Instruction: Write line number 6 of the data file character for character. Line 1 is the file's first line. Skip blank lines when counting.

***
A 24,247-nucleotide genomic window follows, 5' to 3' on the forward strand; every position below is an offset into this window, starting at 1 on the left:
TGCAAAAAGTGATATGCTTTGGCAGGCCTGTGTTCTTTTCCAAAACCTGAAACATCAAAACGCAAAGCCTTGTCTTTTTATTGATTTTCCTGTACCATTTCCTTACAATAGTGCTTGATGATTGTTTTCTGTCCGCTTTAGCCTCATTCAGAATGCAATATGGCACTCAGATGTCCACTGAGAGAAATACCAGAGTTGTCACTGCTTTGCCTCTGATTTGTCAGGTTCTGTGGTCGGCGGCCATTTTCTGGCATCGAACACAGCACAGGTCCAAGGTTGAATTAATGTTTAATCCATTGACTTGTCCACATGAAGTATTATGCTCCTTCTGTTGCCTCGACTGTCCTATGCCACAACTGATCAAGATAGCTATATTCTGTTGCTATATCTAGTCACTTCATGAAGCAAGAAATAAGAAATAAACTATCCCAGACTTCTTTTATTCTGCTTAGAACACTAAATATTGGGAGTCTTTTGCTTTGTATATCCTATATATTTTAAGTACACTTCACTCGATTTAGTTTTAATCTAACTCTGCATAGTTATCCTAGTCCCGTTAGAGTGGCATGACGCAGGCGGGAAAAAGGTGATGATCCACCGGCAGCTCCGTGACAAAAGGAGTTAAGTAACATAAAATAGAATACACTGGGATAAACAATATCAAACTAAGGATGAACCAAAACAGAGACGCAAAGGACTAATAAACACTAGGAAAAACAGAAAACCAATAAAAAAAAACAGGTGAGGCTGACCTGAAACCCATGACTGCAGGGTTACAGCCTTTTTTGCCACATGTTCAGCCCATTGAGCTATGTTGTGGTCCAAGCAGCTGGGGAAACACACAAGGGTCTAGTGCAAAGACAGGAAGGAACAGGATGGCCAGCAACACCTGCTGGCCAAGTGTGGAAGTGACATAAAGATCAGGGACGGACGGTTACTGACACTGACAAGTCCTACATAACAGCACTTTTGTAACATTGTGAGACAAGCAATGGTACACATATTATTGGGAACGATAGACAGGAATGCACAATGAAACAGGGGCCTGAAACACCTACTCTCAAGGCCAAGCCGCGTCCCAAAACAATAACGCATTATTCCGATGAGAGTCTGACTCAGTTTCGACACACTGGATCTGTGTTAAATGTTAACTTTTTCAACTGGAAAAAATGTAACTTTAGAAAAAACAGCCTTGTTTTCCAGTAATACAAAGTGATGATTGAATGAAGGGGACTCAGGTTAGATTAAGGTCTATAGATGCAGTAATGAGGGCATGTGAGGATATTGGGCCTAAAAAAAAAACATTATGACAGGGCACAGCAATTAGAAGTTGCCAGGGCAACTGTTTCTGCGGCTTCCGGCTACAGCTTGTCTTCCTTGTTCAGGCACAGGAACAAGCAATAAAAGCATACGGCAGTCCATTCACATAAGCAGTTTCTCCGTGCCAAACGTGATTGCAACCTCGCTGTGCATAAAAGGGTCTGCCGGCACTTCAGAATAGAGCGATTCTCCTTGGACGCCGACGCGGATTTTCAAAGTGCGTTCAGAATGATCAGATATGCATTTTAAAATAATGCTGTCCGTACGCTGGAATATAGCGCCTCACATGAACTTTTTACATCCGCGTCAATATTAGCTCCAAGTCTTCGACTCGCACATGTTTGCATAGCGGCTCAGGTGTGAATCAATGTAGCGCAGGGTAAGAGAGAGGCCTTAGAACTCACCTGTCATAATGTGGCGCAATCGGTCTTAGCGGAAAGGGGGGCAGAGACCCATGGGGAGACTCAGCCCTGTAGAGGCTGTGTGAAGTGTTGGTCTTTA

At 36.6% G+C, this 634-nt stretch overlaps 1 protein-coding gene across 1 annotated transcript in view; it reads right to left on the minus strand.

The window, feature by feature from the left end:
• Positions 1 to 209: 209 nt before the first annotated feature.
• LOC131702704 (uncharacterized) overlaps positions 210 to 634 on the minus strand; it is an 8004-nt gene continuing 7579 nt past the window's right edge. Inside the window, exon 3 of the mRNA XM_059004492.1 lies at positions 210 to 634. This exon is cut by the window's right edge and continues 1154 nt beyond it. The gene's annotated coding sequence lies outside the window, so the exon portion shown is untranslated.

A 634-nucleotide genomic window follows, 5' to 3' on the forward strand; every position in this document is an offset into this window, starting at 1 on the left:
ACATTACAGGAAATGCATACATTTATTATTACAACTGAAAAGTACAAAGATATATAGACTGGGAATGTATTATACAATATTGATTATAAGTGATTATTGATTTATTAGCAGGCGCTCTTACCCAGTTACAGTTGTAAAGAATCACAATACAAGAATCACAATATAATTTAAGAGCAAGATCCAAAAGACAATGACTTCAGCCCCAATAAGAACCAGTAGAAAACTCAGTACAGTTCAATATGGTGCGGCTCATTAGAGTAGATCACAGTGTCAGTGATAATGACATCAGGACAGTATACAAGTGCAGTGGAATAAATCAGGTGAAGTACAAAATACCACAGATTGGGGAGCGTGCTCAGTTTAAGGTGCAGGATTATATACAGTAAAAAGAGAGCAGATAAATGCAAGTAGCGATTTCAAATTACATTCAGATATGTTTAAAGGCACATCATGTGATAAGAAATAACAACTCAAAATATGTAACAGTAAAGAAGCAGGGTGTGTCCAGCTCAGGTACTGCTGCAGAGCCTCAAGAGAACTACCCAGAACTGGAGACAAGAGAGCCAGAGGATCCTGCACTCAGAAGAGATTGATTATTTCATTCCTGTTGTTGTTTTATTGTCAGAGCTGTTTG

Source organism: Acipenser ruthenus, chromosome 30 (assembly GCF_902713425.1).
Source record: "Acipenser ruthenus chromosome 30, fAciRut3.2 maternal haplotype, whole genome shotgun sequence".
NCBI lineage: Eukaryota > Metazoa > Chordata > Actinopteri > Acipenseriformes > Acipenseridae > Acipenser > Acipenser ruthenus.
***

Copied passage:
• LOC131702704 (uncharacterized) overlaps positions 210 to 634 on the minus strand; it is an 8004-nt gene continuing 7579 nt past the window's right edge. Inside the window, exon 3 of the mRNA XM_059004492.1 lies at positions 210 to 634. This exon is cut by the window's right edge and continues 1154 nt beyond it. The gene's annotated coding sequence lies outside the window, so the exon portion shown is untranslated.